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The Figures Behind B.C. Hydro's Site C Dam

The B.C. government has placed two bets over the Site C project: one that B.C. Hydro can keep construction costs to $8.8 billion, and, two, that it can find customers for the power. Left to cover the ante? Taxpayers.
Water pouring over dam, Vancouver, British Columbia, Canada
Erik Isakson via Getty Images
Water pouring over dam, Vancouver, British Columbia, Canada

The B.C. government has placed two bets over the Site C project: one that B.C. Hydro can keep construction costs to $8.8 billion, and, two, that it can find customers for the power.

Left to cover the ante? Taxpayers.

The government is counting on two news releases and a host of backgrounders, animations, infographics, artist renderings and technical briefings it issued in December 2014 to have won over most of the public.

The first - 'Site C to provide more than 100 years of affordable, reliable clean power' - was released on Dec. 16 and the second - 'Growing demand for electricity' - two days later.

They're chock-full of feel-good terms such as affordable, due diligence, third-party reviews.

Short on names, though.

Scratch beneath the buzzwords and there are six key individuals behind all that due diligence.

Only one was identified at the time - Broken Arrow, Oklahoma-resident Mark P. Gilbert -- a former director of economic forecasting with American Electric Power.

Gilbert - "an independent energy consultant with over 30 years of experience" - was hired to review the utility's "load forecast methodology."

As a sideline, Gilbert is also the president of Denouement Properties, a small real estate investment company, where - in his own words - he does "everything from accounting and financing, construction, and customer interface."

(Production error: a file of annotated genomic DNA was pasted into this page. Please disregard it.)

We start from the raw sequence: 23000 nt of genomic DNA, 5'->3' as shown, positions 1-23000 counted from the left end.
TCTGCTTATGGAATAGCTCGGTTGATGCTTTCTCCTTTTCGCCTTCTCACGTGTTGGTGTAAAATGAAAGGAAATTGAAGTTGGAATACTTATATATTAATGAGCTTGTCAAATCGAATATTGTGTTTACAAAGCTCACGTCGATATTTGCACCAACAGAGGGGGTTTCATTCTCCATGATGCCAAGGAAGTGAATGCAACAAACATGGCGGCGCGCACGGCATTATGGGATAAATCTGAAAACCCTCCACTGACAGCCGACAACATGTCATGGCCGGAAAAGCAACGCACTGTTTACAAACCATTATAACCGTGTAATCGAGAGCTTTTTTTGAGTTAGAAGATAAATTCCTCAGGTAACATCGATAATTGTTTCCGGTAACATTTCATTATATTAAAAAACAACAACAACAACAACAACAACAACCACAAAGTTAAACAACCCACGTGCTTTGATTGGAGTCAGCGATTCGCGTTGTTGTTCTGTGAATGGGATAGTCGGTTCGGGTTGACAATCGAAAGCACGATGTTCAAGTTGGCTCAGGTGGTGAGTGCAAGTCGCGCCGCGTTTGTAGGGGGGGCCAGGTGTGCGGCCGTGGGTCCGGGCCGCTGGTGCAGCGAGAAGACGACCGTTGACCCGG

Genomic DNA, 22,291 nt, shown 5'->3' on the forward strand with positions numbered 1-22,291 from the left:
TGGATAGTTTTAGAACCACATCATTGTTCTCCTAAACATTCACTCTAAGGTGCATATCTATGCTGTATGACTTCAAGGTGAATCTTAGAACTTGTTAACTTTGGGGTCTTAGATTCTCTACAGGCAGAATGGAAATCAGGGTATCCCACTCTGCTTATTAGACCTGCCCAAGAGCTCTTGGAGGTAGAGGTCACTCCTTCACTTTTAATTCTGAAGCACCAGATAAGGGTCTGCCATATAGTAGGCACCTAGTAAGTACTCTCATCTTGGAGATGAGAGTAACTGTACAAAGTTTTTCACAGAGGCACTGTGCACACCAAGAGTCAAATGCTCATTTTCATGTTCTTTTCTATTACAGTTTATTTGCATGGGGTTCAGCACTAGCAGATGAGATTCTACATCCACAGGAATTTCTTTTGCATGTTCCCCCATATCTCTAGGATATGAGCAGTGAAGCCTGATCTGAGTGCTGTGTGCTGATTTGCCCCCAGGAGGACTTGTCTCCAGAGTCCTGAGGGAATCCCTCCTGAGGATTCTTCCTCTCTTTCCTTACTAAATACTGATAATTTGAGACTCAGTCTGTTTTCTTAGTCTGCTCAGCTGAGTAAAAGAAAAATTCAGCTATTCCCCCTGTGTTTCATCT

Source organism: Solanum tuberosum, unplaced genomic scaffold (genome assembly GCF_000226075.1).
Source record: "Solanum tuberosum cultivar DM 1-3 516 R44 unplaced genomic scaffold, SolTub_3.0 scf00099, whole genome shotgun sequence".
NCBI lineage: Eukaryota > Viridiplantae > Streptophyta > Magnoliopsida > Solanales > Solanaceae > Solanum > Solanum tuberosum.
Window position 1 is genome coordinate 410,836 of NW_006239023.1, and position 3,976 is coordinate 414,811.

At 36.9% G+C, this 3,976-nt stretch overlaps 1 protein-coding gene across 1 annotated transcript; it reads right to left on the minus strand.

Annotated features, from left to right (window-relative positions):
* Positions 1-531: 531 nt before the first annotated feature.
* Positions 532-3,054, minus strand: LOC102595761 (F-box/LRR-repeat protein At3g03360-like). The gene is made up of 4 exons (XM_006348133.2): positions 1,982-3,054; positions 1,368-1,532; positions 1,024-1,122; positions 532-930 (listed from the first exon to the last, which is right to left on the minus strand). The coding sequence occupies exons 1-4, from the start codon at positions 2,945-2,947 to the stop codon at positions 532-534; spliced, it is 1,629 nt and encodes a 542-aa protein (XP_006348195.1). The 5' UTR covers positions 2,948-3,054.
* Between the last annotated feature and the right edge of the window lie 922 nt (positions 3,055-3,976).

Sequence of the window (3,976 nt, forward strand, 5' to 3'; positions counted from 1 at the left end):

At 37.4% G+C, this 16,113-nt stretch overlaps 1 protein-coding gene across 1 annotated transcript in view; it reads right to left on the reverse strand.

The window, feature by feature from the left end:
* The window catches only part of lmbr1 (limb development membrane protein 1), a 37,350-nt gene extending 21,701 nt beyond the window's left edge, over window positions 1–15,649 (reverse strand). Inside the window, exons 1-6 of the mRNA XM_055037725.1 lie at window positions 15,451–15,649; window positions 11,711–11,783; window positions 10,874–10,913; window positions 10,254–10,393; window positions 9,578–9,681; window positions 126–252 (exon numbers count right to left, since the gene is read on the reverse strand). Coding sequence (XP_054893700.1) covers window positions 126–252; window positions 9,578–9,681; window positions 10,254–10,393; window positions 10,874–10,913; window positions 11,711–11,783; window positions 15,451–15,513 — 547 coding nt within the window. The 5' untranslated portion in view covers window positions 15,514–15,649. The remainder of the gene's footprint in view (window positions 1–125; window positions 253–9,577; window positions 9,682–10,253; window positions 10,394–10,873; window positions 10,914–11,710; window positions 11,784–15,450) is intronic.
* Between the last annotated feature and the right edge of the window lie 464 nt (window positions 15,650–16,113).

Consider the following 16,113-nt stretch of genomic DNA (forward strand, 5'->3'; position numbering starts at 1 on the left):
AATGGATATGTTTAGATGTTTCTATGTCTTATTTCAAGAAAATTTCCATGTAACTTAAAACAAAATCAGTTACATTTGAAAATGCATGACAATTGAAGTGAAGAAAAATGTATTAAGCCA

Denouement Properties buys, restores and sells distressed housing.

His consulting company - Mark P. Gilbert, LLC - was incorporated 36-days before B.C. Hydro's deadline for his report. He was paid $47,865.

Gilbert is cited in the government's Dec. 18 news release stating that: "BC Hydro utilizes several methodologies to produce peak forecast methods, all of which are among state-of-the-art methods."

There's no readily apparent link to his 12-page report in the government's release.

Perhaps because of his concern over one aspect of B.C. Hydro's peak demand forecast process and an important qualifier to his findings.

"The process will produce accurate forecasts about ten years out. However, the process of producing peak forecasts and sales forecasts are not linked as directly as they could be, and could impact the second ten years of the 20 year forecast."

Something was also left out-of-scope: validating B.C. Hydro's numbers.

"While the information is believed to be accurate, in preparation of the report, Gilbert has not independently verified any of the underlying input numbers themselves.

"Accordingly, (he) makes no representation or warranty as to the accuracy, reliability, or completeness of the information."